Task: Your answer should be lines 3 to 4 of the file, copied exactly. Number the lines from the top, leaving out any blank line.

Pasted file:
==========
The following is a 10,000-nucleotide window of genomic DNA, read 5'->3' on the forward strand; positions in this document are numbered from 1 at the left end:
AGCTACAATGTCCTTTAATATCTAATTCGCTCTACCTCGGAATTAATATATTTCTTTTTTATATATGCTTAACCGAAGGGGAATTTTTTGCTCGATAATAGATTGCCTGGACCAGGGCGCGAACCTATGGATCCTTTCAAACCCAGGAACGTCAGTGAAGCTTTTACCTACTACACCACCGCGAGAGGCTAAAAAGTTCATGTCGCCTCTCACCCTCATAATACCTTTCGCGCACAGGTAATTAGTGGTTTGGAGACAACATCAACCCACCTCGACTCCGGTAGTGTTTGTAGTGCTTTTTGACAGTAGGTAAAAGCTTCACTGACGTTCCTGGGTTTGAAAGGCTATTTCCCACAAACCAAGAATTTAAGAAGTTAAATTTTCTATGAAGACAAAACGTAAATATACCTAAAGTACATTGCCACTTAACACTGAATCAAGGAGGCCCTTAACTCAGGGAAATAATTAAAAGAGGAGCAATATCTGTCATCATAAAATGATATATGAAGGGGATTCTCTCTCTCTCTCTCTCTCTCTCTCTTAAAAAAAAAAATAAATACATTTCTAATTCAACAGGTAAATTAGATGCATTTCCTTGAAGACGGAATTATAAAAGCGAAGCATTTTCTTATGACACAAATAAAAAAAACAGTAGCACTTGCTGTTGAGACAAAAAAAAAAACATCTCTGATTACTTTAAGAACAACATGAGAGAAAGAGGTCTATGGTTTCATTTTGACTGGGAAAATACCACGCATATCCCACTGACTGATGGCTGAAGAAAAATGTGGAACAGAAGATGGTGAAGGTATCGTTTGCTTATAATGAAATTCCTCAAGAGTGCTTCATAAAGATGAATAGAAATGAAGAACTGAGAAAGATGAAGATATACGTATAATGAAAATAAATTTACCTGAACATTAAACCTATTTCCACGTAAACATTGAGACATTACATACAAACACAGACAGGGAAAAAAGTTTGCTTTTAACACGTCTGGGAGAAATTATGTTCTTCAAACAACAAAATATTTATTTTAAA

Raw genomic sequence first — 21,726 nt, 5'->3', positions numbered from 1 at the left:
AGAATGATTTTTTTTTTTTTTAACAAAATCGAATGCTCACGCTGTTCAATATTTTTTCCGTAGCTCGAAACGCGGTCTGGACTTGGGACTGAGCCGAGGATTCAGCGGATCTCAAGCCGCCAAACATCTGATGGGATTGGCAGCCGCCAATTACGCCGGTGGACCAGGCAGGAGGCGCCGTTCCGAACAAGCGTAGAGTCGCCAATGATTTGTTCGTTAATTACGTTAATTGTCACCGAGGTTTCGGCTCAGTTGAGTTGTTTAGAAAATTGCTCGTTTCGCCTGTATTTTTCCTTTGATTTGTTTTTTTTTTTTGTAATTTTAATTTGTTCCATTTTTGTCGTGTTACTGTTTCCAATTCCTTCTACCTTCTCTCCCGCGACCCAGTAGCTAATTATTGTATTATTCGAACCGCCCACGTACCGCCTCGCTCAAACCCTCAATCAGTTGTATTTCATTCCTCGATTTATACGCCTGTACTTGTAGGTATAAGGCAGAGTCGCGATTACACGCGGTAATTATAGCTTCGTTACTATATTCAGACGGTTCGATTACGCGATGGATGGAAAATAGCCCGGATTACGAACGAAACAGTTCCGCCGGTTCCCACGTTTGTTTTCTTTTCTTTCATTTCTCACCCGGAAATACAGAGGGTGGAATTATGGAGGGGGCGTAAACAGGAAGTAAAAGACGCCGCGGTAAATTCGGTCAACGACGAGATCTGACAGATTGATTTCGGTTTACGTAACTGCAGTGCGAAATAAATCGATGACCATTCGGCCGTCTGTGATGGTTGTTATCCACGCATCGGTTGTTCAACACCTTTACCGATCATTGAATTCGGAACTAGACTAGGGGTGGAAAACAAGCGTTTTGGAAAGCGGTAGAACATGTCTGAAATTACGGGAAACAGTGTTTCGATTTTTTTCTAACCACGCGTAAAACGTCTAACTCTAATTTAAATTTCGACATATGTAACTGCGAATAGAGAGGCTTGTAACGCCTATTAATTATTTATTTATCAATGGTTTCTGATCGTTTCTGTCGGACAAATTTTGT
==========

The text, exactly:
Raw genomic sequence first — 21,726 nt, 5'->3', positions numbered from 1 at the left:
AGAATGATTTTTTTTTTTTTTAACAAAATCGAATGCTCACGCTGTTCAATATTTTTTCCGTAGCTCGAAACGCGGTCTGGACTTGGGACTGAGCCGAGGATTCAGCGGATCTCAAGCCGCCAAACATCTGATGGGATTGGCAGCCGCCAATTACGCCGGTGGACCAGGCAGGAGGCGCCGTTCCGAACAAGCGTAGAGTCGCCAATGATTTGTTCGTTAATTACGTTAATTGTCACCGAGGTTTCGGCTCAGTTGAGTTGTTTAGAAAATTGCTCGTTTCGCCTGTATTTTTCCTTTGATTTGTTTTTTTTTTTTGTAATTTTAATTTGTTCCATTTTTGTCGTGTTACTGTTTCCAATTCCTTCTACCTTCTCTCCCGCGACCCAGTAGCTAATTATTGTATTATTCGAACCGCCCACGTACCGCCTCGCTCAAACCCTCAATCAGTTGTATTTCATTCCTCGATTTATACGCCTGTACTTGTAGGTATAAGGCAGAGTCGCGATTACACGCGGTAATTATAGCTTCGTTACTATATTCAGACGGTTCGATTACGCGATGGATGGAAAATAGCCCGGATTACGAACGAAACAGTTCCGCCGGTTCCCACGTTTGTTTTCTTTTCTTTCATTTCTCACCCGGAAATACAGAGGGTGGAATTATGGAGGGGGCGTAAACAGGAAGTAAAAGACGCCGCGGTAAATTCGGTCAACGACGAGATCTGACAGATTGATTTCGGTTTACGTAACTGCAGTGCGAAATAAATCGATGACCATTCGGCCGTCTGTGATGGTTGTTATCCACGCATCGGTTGTTCAACACCTTTACCGATCATTGAATTCGGAACTAGACTAGGGGTGGAAAACAAGCGTTTTGGAAAGCGGTAGAACATGTCTGAAATTACGGGAAACAGTGTTTCGATTTTTTTCTAACCACGCGTAAAACGTCTAACTCTAATTTAAATTTCGACATATGTAACTGCGAATAGAGAGGCTTGTAACGCCTATTAATTATTTATTTATCAATGGTTTCTGATCGTTTCTGTCGGACAAATTTTGT